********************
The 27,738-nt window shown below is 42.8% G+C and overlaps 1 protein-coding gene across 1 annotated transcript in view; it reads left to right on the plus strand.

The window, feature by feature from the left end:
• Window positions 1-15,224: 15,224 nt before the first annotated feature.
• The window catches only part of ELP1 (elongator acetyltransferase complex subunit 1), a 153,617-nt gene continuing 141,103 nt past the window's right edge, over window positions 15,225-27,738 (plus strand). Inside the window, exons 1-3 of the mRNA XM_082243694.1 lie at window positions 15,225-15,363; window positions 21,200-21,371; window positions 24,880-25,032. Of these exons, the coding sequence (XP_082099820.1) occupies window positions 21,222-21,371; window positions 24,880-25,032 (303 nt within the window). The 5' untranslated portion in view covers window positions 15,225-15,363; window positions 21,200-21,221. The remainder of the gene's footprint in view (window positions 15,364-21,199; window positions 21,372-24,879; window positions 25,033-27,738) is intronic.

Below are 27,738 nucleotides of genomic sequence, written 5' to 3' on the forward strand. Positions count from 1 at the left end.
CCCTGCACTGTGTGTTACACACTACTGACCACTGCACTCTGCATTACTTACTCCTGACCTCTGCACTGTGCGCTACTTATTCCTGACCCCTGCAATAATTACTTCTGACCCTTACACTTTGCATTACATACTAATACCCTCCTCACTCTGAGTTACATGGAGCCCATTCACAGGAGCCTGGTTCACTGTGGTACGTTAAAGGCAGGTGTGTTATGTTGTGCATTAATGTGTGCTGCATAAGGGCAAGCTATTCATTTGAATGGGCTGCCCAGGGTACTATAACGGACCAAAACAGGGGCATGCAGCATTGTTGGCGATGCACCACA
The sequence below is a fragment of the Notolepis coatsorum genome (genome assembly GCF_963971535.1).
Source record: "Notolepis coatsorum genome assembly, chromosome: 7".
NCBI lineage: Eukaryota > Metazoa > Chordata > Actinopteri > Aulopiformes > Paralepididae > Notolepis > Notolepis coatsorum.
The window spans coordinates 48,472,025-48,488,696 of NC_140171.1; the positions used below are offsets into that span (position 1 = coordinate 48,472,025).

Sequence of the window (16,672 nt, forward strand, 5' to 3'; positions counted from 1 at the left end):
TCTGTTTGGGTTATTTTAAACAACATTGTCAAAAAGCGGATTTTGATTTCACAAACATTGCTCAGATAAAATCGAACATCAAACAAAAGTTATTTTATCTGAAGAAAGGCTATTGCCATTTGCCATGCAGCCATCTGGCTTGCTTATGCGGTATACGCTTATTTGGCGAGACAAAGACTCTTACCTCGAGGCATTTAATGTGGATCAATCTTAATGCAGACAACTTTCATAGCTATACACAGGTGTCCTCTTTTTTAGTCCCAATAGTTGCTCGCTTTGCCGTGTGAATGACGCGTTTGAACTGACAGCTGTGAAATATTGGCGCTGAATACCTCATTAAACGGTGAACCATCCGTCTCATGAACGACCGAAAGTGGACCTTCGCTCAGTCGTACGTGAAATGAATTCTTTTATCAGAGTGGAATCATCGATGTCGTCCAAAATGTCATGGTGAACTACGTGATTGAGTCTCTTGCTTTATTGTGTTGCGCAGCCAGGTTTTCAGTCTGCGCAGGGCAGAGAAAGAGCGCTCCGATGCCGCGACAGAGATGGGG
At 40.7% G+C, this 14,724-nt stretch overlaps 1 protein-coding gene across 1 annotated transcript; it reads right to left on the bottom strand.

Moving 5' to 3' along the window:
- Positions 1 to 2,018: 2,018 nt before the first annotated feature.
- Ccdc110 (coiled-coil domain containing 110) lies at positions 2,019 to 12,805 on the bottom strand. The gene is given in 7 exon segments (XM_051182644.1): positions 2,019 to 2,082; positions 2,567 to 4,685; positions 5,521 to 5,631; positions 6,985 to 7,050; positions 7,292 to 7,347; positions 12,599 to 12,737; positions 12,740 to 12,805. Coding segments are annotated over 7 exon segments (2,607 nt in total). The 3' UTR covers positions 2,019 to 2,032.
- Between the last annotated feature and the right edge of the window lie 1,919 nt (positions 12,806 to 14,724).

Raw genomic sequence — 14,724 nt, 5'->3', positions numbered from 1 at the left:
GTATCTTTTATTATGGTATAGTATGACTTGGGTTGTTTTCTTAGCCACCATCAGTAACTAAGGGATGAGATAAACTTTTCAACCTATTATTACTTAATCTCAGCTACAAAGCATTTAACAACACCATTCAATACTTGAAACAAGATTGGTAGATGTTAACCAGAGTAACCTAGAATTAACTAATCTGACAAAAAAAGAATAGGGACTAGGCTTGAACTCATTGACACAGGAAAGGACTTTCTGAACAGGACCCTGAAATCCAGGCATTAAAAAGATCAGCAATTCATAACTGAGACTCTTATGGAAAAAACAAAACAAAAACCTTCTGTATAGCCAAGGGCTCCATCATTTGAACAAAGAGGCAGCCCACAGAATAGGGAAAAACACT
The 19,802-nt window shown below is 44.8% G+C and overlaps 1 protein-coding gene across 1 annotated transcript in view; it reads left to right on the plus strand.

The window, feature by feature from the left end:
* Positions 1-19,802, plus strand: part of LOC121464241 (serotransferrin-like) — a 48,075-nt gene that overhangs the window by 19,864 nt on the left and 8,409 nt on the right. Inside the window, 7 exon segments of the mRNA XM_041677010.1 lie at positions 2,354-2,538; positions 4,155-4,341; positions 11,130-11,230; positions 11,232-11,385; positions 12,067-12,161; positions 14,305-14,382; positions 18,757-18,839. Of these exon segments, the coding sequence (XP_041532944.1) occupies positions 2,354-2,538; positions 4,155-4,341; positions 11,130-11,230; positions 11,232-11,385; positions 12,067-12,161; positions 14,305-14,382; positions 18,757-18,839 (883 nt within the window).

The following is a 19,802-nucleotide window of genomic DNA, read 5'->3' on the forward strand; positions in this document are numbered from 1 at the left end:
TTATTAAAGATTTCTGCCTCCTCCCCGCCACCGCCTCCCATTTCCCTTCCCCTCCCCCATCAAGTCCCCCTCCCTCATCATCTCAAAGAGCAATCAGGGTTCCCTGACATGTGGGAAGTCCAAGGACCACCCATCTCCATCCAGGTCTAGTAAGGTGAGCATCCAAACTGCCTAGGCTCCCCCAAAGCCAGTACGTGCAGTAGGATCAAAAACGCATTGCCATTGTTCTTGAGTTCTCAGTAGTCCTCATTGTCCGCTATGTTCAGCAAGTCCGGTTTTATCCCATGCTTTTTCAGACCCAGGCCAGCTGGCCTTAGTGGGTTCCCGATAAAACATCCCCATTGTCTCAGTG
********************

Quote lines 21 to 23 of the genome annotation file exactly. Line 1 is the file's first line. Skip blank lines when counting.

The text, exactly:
The window, feature by feature from the left end:
* Positions 1-19,802, plus strand: part of LOC121464241 (serotransferrin-like) — a 48,075-nt gene that overhangs the window by 19,864 nt on the left and 8,409 nt on the right. Inside the window, 7 exon segments of the mRNA XM_041677010.1 lie at positions 2,354-2,538; positions 4,155-4,341; positions 11,130-11,230; positions 11,232-11,385; positions 12,067-12,161; positions 14,305-14,382; positions 18,757-18,839. Of these exon segments, the coding sequence (XP_041532944.1) occupies positions 2,354-2,538; positions 4,155-4,341; positions 11,130-11,230; positions 11,232-11,385; positions 12,067-12,161; positions 14,305-14,382; positions 18,757-18,839 (883 nt within the window).

The following is a 19,802-nucleotide window of genomic DNA, read 5'->3' on the forward strand; positions in this document are numbered from 1 at the left end: